…you don’t have to go all the way there in one leap. Theorem Inc.’s delivery head, Manuel Moreta, discusses the steps necessary for moving towards Dynamic Creative Optimization (DCO).
No one would deny that one of the major drivers of change in the digital marketing sector is the move to user-centric design. And it’s got to be seen as a positive development. Why? Because the only way to create compelling, personalized content that really connects with target groups is to make sure it’s produced at the most individualized, customized level possible.
Automation gives media owners the ability to achieve dynamic creative optimization (DCO) at scale. Marketers can thus take a user-centric approach to online advertising, which in turn gets the right ad to the right user. DCO enables dynamic adaptation of the message according to a number of factors—such as geography, demographics, and messaging—which results in a creative that is better targeted and that will generate better return on investment.
This may seem very obvious. But when we started down the digital road together, it was all about clicks, eyeballs, and visitors. As an industry, we somehow left out the human side of communications. Ironically enough, that human side has become able to get back in—but only through the technology door. That’s because technology can now go way further than telling what kind of device the content is being viewed on. Thanks to geotagging, technology can tell where in the world the user is—and under what kind of meteorological conditions. Thus, an ad that used to serve up the same plain-vanilla message about, for example, a brand of waterproof clothing can now target people in Minneapolis on a rainy day and tell them where the nearest store can be found.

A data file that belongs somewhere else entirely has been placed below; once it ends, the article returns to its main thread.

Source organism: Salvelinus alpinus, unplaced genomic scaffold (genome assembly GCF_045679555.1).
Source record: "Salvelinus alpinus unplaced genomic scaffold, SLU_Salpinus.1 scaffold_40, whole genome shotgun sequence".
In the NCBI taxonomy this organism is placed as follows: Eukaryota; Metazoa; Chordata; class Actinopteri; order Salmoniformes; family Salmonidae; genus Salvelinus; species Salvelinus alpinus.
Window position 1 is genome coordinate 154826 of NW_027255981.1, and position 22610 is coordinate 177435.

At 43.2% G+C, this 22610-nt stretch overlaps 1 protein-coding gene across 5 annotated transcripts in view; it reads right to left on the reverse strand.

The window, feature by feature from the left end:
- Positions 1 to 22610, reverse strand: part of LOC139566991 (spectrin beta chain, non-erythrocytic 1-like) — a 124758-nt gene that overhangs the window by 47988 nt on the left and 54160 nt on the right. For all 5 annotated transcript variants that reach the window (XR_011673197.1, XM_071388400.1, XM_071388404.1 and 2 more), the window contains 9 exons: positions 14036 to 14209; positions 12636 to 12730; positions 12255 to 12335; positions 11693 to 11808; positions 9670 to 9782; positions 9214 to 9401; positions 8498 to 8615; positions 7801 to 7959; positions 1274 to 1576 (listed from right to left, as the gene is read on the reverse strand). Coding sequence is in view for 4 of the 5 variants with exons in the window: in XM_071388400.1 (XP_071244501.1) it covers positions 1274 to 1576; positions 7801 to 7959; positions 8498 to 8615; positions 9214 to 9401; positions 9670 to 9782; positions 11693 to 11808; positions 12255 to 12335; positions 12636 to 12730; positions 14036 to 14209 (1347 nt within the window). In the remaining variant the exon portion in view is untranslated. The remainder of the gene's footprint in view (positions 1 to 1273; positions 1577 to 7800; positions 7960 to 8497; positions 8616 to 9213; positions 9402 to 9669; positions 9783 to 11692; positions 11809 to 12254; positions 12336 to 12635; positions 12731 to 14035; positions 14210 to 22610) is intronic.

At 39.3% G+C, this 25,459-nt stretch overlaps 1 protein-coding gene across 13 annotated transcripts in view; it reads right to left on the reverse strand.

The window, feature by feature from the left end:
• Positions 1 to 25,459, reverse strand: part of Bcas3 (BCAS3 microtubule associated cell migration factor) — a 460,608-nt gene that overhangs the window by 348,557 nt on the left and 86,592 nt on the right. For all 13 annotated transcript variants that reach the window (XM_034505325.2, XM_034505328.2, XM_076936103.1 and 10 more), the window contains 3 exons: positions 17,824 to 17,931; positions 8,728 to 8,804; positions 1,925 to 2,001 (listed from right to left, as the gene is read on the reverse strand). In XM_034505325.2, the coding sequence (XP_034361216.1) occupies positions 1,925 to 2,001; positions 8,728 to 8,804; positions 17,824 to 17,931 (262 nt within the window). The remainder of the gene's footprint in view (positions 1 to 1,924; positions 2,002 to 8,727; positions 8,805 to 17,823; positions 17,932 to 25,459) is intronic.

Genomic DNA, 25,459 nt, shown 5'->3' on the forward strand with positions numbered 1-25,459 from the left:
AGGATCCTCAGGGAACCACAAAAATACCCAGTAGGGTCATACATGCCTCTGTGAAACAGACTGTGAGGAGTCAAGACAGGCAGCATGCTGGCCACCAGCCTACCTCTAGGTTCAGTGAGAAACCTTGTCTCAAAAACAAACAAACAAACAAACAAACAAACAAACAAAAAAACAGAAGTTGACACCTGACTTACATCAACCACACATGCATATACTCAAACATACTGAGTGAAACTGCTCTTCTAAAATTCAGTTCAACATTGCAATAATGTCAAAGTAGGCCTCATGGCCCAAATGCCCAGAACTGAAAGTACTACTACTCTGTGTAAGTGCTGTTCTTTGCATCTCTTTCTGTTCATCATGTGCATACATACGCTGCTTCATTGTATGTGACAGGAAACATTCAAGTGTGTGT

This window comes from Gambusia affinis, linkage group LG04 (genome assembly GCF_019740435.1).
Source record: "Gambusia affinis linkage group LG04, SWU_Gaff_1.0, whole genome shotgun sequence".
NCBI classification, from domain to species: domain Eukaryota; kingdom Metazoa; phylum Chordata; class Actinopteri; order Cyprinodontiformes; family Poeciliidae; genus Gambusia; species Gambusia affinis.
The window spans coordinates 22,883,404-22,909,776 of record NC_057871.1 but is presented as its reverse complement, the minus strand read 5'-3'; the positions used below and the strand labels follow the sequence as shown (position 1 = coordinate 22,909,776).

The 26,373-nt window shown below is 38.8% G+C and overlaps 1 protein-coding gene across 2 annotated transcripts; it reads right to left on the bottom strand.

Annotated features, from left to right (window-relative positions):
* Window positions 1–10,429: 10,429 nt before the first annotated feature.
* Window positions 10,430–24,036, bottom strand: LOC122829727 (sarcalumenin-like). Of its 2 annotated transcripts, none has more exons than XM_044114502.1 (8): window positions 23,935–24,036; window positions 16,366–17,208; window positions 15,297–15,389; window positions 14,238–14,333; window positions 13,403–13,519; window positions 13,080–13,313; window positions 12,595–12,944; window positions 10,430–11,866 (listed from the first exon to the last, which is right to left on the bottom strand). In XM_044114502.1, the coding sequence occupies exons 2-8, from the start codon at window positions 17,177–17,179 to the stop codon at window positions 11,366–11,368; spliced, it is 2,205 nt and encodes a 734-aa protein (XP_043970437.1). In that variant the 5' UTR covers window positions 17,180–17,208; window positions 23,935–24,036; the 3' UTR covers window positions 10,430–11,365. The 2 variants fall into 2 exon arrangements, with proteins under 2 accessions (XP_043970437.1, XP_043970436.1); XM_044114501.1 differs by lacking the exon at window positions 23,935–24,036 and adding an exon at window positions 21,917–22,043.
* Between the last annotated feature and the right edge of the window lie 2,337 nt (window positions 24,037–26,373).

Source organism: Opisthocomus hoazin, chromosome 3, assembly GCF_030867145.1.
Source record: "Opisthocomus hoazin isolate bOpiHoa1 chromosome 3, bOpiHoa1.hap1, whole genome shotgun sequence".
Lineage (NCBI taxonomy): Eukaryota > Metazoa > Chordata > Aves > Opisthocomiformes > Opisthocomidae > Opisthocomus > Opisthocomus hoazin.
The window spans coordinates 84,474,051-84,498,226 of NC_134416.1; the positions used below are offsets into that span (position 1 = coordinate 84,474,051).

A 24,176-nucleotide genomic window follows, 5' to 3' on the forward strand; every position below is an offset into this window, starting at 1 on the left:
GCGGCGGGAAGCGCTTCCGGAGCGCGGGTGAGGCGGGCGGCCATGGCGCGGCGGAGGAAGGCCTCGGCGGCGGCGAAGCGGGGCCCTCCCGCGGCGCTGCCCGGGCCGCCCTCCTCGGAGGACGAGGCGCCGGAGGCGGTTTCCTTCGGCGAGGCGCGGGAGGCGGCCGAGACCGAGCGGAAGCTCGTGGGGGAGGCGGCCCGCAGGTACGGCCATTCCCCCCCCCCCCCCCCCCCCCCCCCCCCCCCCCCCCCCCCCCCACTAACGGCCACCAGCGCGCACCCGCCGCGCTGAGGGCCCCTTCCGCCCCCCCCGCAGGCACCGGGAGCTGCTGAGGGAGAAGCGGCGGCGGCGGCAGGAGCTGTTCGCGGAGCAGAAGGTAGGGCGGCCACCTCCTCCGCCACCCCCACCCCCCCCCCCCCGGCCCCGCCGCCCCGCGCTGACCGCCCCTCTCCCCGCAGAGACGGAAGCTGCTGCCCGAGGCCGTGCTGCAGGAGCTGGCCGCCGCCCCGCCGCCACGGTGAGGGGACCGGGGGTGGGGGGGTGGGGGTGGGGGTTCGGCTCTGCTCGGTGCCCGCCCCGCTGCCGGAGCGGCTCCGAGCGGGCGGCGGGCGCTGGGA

This is the much more relevant and much more immersive advertising that has been our dream since Mad Men. And much of the current buzz on connection with it involves DCO as a tool.
Media owners have pools of user data for implementing successful DCO campaigns and—if the marketers’, also known as clients’, objectives are relevant—they can also create content on behalf of the client that can be included during the DCO process. With this in mind, you can see the importance of a DCO campaign to a media owner, with the success of the campaign potentially further ensured when DCO is used in conjunction with native ads and the traditional media owner advertorial.
DCO’s real gift is the way it enables compartmentalization of an electronic ad. DCO is a powerful way of serving up flexibility, of chunking content into sections that can be further tailored—and linked to specific and useful local conditions. We worked with a sporting goods client for which we built a cool New York bar scenario that let tailored virtual cocktails be “served” based on users’ actual locations and the time of day or night they were interacting with the scenario.
The feedback told us what we’d already known: that people like contextualized experiences—the kinds of experiences that speak to them. You can already see the world that’s shaping up here for brands every time you check in to Amazon: the way the system remembers you, keeps checking in with suggestions, and can shape information in ways that align closely with you and your interests.
I think the DCO revolution has only just started.
The next step is going to be about much-more-detailed user location, by which I mean it will be about much more than GPS coordinates. I’m talking biometrics and sensors that deliver physiological layers of information. Just imagine how much more detailed an offering you could create knowing that much more about the consumer?
How to get there from here? A chief marketing officer’s smartest play, as DCO becomes more prevalent, is to understand that it is the ultimate destination, but you can get there at your own pace. Don’t forget that there’s investment here, which can be considerable.
Having said this, we at Theorem suggest getting in the game sooner rather than later—but with a strategy. Evaluate tools and get best-practices guidance before taking the leap. Maybe a trial project or two would get your feet wet in the DCO paradigm. Link up with a partner or trusted adviser who can offer you the best way to get started.
DCO is a major stepping-stone to customization. Its mix of data can have a profound impact on user engagement, and an understanding of how the pieces fit together is becoming more and more important. My advice to anyone who isn’t already evaluating DCO would be to do it now or prepare to lose out to the competition.